South Africa: Zuma’s corruption charges linger on the road to re-election – By Paul Holden
When Jacob Zuma ascended to the presidency of the African National Congress (ANC), many remained unconvinced that he would be a suitable President for Africa’s most developed economy. Two key problems were frequently identified. One was that, having come to power with the support of a “˜coalition of the angry’ that cut across numerous ideological flavours (the ANC Youth League predominantly Africanist, COSATU traditionally workerist), Zuma would be paralysed during his Presidency as he tried to balance the competing urges of the various factions that had brought him to power. The second was that, shortly after his election to the head of the ANC, fresh charges of corruption and racketeering were brought against him.
In solving one problem – charges flowing from the notorious Arms Deal and his relationship with his controversial (and convicted) former financial advisor, Schabir Shaik – he has potentially put himself into an intriguing double bind. The strategy behind Zuma’s drive to have his corruption charges dropped was effective, albeit blunt. Singularly failing to address the substance of the charges against him, Zuma filed numerous affidavits that alleged that his charges were the result of a political conspiracy designed to thwart his presidential ambitions. Outside of the courtroom, the same claim was loudly trumpeted by Zuma’s political allies, significantly raising the political temperature and raising a brief scare that violent protest would follow if Zuma faced jail time. To make the claim believable, Zuma had to cast the law and order establishment (investigators, prosecutors and judges) as deeply compromised, unable to execute its duties without fear or favour. In presenting “˜spy tapes’ that allegedly “˜proved’ that there was a conspiracy against himself, Zuma ensured that his charges were dropped, but, at the same, clearly indicated that the broader security establishment was far from independent or trustworthy.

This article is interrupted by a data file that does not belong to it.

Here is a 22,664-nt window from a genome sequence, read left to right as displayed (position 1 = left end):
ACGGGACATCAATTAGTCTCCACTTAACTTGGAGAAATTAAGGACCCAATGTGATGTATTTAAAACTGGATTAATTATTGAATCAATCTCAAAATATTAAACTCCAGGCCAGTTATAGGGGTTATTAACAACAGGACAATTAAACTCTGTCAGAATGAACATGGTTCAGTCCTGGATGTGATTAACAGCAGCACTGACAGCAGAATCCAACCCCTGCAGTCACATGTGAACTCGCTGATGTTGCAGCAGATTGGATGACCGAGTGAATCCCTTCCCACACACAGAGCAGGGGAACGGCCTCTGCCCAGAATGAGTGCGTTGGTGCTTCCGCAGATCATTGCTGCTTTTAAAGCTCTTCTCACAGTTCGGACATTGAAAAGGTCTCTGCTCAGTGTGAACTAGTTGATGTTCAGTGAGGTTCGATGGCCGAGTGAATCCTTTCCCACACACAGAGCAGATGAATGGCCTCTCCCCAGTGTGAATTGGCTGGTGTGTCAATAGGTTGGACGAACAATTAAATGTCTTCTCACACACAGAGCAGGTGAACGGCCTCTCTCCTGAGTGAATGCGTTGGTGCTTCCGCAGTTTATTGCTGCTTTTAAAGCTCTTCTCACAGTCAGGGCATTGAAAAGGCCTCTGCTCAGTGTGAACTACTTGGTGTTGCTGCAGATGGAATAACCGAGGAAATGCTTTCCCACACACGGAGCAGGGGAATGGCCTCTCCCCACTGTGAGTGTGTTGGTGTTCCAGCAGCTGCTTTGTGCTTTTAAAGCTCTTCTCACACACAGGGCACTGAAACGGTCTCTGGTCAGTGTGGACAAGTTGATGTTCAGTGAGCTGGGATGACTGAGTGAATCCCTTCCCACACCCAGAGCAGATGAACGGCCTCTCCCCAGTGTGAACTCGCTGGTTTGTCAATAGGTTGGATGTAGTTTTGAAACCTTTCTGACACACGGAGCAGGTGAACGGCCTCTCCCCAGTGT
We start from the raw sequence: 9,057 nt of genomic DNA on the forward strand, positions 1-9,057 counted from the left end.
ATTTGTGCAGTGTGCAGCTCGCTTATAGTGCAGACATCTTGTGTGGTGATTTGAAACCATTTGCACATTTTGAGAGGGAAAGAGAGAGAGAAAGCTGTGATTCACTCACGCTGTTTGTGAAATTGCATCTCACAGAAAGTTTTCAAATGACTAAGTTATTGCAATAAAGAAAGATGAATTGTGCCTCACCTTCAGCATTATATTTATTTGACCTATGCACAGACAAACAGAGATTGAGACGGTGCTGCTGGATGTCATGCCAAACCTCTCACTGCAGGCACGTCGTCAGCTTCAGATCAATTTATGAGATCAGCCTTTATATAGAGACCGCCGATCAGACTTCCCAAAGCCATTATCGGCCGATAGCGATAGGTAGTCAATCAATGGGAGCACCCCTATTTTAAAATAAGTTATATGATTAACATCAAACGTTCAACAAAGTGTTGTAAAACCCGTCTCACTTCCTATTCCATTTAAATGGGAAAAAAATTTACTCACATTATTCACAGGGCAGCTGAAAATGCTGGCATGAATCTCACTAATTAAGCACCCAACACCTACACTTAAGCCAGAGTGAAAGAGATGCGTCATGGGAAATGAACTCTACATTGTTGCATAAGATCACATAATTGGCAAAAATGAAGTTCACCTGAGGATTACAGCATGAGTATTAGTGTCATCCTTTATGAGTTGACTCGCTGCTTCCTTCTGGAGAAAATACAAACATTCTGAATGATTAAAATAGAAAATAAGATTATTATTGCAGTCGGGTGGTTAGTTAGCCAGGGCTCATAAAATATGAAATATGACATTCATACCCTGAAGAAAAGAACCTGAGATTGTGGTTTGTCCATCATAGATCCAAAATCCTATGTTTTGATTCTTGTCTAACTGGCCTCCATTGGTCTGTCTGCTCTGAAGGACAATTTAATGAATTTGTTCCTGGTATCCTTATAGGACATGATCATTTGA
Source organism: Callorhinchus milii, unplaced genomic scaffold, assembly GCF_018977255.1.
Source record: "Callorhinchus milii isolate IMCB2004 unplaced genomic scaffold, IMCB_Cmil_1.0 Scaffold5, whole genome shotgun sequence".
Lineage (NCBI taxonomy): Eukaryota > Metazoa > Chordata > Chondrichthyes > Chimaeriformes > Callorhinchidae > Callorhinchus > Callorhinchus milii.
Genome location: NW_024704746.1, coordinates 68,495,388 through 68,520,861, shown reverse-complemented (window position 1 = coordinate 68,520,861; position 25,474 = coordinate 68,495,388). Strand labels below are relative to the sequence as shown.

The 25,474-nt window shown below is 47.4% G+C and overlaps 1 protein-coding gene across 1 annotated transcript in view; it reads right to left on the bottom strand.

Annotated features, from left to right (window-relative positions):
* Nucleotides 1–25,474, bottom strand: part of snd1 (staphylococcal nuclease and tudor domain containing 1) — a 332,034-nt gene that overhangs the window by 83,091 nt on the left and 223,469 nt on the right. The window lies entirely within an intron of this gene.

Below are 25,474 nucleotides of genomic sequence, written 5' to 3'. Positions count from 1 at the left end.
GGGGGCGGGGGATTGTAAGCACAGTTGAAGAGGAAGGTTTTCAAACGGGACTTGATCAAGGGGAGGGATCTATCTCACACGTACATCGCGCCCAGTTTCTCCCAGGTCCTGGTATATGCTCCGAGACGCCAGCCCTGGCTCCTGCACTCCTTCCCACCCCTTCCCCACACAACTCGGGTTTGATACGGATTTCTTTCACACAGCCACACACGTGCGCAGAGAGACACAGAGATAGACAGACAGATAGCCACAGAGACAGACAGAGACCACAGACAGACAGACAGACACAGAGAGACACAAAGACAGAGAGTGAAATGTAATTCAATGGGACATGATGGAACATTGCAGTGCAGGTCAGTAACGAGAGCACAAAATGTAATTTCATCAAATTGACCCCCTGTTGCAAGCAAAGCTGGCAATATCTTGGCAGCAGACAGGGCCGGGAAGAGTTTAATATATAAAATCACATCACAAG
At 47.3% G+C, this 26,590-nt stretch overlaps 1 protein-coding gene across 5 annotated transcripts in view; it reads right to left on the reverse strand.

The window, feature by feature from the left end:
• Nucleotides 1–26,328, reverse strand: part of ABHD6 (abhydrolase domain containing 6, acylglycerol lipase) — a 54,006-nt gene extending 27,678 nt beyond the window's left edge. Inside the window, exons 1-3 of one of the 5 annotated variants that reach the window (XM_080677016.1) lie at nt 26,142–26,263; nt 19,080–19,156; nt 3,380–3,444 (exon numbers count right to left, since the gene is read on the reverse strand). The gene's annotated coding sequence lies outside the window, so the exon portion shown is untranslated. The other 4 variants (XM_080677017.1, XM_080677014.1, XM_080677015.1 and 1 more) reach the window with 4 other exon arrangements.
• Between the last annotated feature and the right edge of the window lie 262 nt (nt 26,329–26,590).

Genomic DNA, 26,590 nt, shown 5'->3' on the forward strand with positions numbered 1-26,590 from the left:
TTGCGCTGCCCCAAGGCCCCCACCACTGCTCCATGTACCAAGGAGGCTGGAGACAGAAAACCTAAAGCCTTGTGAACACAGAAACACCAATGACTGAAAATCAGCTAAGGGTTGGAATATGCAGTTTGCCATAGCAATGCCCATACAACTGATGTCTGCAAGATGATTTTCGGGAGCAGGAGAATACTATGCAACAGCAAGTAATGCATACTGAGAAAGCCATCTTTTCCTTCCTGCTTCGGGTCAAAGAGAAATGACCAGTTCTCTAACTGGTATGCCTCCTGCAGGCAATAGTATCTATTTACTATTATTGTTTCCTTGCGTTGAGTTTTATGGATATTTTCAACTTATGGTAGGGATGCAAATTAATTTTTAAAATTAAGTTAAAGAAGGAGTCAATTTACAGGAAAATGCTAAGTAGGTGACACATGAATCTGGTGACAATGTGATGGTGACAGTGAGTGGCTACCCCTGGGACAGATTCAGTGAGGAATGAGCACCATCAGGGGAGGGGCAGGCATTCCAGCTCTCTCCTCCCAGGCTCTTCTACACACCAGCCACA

Delicious irony, then, that in responding to the challenges to his Presidency from his defected allies (notably the ANC Youth League and its President, Julius Malema), Zuma has turned so aggressively to criminal investigations as means of alienating and marginalizing his opponents. Nowhere has this been clearer than in the recent decision to place the province of Limpopo under administration. The decision was made in response to contested claims that the province had been so badly managed, and had become so infected with corruption, that it faced bankruptcy. Announcing the decision, Zuma sent a high profile group, led by Finance Minister Pravin Gordhan, to address the media. Attached to the retinue were members of South Africa’s main investigative unit tasked with corruption allegations – “˜the Hawks’. Reading between the lines, the message was simple: criminal investigations would be the iron fist in the glove, ensuring that Zuma’s opponents would be knocked out of contention by investigations (and potentially prosecutions) regardless of political developments.